On September 19, Roche announced that the marketing application of the ophthalmic dual anti-Faricimab (Vabysmo) has been approved by the European Union for the treatment of neovascular or wet age-related macular degeneration (nAMD) and diabetic macular edema (DME). Faricimab is currently the only injectable ophthalmic drug approved in Europe.
Faricimab is the first VEGF-A/ANG-2 bispecific antibody developed for ophthalmic disease. Compared with anti-VEGF therapy alone, the use of Faricimab dry to treat a variety of retinal diseases can reduce the frequency of ocular injections and improve long-term visual outcomes in patients.
Faricimab can reduce the frequency of dosing because it can simultaneously target two different signaling pathways, vascular endothelial growth factor A (VEGF-A) and angiopoietin 2 (Ang-2). Biologically, VEGF-A and Ang-2 signaling destabilize blood vessels, induce neovascularization and promote inflammation. While blocking VEGF/VEGFR signaling to effectively control neovascularization, Faricimab can also inhibit Ang-2 signaling to improve vascular stability and reduce retinal inflammation.
The approval is based on the results of four Phase III studies in two indications, enrolling a total of 3,220 patients. TENAYA and LUCERNE are one-year studies for nAMD, while YOSEMITE and RHINE are two-year studies for DME. These studies showed that patients in the faricimab arm achieved similar improvements in visual acuity and retinal anatomy compared with aflibercept given every 2 months. Two-year data from all four studies showed that more than 60% of patients in the faricimab arm were able to extend treatment cycles to every 4 months while improving and maintaining vision. In addition, over two years, the median number of injections in the nAMD and DME patients treated with faricimab was 33% and 21% less, respectively, than in the aflibercept group.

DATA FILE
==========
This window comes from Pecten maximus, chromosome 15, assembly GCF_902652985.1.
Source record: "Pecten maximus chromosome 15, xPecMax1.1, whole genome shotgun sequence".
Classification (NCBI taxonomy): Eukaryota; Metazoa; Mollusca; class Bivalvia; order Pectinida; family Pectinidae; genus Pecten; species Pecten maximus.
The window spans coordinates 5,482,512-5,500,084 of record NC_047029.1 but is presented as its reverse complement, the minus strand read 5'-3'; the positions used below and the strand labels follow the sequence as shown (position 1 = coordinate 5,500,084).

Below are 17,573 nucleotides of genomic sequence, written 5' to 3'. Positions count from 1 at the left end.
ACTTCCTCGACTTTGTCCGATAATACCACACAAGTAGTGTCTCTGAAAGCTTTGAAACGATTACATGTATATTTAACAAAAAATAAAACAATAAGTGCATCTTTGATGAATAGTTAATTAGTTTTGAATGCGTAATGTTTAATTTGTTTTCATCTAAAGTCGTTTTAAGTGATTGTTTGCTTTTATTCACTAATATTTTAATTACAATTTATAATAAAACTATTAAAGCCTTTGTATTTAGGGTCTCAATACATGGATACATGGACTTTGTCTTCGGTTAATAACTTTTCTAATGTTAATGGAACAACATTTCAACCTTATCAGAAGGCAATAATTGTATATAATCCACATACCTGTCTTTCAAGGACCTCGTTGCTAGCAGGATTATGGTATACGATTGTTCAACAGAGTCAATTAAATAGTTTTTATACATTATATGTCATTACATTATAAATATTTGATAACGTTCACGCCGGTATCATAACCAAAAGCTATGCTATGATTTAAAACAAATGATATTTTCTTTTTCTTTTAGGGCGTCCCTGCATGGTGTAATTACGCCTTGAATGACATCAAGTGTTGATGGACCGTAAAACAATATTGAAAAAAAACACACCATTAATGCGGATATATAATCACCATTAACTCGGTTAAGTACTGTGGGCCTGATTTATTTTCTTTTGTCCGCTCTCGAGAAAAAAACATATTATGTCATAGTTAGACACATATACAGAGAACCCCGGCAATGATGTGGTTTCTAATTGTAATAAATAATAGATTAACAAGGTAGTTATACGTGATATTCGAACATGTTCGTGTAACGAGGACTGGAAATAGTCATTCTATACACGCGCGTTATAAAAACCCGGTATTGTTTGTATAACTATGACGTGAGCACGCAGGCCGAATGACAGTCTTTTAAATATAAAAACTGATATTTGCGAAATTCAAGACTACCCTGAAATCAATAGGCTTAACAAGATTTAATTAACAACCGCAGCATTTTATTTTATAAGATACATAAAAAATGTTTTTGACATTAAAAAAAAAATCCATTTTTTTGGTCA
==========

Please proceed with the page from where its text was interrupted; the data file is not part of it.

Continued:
Overall, the safety and tolerability of faricimab was good, and the most common adverse reactions (≥3%) included cataract, conjunctival hemorrhage, vitreous floaters, increased intraocular pressure and eye pain.
On January 28 this year, the FDA approved Faricimab for the treatment of wet age-related macular degeneration and diabetic macular edema. On March 28, Japan’s PMDA approved the listing of Faricimab.
Aflibercept (VEGFR-Fc fusion protein) is the standard therapy for nAMD. Recently, two phase III studies of aflibercept were successful, extending the dosing cycle from once every 2 months to once every 4 months. Beovu (brolucizumab) developed by Novartis is a single-chain antibody fragment that can achieve higher molar dosing. It is the first anti-VEGF therapy for nAMD that requires only one injection every 3 months. Sales in the first half of 2022 are $54 million. Faricimab’s sales in the first half of this year have reached 109 million Swiss francs, and it is expected to be comparable to the first two in its first year of listing.
Wet age-related macular degeneration (AMD), an eye disease that affects people’s daily activities that require clear central vision, such as reading, progresses to an advanced stage called neovascular age-related macular degeneration (nAMD) , or wet age-related macular degeneration (wAMD), is a pathology characterized by the uncontrolled growth of new and abnormal blood vessels under the macula, causing swelling, bleeding and/or fibrosis, causing rapid and severe vision loss.
Diabetic macular edema (DME) is a complication of diabetic retinopathy (DR). In diabetic patients, due to excessive blood sugar, the blood vessels in the eye are damaged, which will lead to the infiltration of blood and/or body fluids into the retina, which will lead to the occurrence of DR, which manifests as swelling and blockage of blood supply in some areas of the retina. If blood vessel damage and leakage occurs in the central area of the retina, it can cause macular edema, known as diabetic macular edema. If left untreated, DME can seriously threaten vision and affect quality of life. There are currently approximately 21 million DME patients worldwide. As the number of diabetic patients increases, the number of DME patients is expected to increase, and more effective and longer-acting treatment options other than anti-VEGF are needed.